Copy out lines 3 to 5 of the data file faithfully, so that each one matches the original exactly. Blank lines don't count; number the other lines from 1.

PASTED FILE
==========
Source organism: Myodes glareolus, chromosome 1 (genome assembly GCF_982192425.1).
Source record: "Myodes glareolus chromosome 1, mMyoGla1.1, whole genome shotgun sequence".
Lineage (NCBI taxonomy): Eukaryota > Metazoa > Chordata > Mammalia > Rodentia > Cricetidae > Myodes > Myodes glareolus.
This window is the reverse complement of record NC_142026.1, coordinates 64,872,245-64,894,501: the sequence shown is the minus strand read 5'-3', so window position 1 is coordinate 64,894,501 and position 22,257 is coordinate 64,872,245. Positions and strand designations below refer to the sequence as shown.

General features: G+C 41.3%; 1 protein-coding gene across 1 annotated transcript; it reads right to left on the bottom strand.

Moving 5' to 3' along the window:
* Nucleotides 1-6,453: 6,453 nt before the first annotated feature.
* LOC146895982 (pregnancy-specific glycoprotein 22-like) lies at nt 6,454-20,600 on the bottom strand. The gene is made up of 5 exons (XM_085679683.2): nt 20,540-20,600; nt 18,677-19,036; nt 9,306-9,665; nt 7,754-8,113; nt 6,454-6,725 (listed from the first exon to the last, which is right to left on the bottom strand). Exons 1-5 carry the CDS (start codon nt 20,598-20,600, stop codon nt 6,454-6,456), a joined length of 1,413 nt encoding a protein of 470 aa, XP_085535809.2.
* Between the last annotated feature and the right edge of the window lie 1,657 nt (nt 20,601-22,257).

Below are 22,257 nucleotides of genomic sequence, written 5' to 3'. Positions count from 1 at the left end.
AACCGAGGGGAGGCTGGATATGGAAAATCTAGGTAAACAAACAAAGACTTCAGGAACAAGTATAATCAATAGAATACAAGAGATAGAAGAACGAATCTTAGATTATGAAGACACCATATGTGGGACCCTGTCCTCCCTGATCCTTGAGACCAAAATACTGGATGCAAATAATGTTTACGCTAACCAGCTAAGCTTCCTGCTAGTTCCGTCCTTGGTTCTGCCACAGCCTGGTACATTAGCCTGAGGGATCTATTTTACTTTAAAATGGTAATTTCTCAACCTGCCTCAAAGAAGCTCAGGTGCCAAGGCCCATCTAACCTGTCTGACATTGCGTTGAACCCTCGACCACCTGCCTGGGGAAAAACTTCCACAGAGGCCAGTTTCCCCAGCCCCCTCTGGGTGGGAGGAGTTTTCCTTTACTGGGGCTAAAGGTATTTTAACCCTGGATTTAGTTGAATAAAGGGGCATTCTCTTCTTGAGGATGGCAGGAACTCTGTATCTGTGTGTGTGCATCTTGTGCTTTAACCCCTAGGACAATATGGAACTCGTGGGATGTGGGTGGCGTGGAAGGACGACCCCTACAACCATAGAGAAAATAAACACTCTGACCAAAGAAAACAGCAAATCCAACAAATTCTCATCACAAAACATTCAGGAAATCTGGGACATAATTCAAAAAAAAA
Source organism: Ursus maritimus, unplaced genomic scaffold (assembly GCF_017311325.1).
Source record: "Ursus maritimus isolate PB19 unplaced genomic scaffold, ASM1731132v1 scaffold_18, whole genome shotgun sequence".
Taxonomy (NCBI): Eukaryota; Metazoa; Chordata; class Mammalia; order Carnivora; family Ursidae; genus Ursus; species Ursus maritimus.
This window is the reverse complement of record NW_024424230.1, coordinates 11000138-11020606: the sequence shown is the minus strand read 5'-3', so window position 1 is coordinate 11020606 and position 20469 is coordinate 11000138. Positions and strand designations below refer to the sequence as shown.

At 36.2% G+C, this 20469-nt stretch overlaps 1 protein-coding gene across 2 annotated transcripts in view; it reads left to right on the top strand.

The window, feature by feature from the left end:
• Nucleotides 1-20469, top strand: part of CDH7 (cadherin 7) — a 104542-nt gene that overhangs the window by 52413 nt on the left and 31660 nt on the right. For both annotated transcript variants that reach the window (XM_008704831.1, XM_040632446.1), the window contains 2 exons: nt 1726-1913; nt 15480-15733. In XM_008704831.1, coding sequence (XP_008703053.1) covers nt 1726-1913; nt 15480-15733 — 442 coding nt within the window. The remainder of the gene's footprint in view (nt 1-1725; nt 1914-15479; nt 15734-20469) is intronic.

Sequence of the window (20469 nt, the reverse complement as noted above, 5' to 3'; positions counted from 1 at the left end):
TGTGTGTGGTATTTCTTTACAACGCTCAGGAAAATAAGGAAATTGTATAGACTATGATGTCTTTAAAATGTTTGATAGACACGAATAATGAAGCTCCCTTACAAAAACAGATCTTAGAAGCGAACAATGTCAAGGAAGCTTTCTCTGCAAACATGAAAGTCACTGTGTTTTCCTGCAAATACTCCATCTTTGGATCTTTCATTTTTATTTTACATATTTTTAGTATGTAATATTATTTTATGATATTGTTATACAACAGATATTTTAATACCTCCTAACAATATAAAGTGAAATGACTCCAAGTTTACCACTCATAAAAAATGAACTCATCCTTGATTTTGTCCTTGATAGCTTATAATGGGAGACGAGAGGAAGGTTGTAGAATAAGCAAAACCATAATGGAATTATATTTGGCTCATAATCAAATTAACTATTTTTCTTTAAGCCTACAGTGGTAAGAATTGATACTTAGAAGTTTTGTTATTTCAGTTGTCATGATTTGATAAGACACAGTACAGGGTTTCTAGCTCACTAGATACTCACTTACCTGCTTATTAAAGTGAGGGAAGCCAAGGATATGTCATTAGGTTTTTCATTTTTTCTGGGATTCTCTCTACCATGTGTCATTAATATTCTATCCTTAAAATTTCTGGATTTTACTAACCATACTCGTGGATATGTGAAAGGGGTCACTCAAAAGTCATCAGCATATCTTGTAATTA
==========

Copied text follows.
Lineage (NCBI taxonomy): Eukaryota > Metazoa > Chordata > Mammalia > Rodentia > Cricetidae > Myodes > Myodes glareolus.
This window is the reverse complement of record NC_142026.1, coordinates 64,872,245-64,894,501: the sequence shown is the minus strand read 5'-3', so window position 1 is coordinate 64,894,501 and position 22,257 is coordinate 64,872,245. Positions and strand designations below refer to the sequence as shown.

General features: G+C 41.3%; 1 protein-coding gene across 1 annotated transcript; it reads right to left on the bottom strand.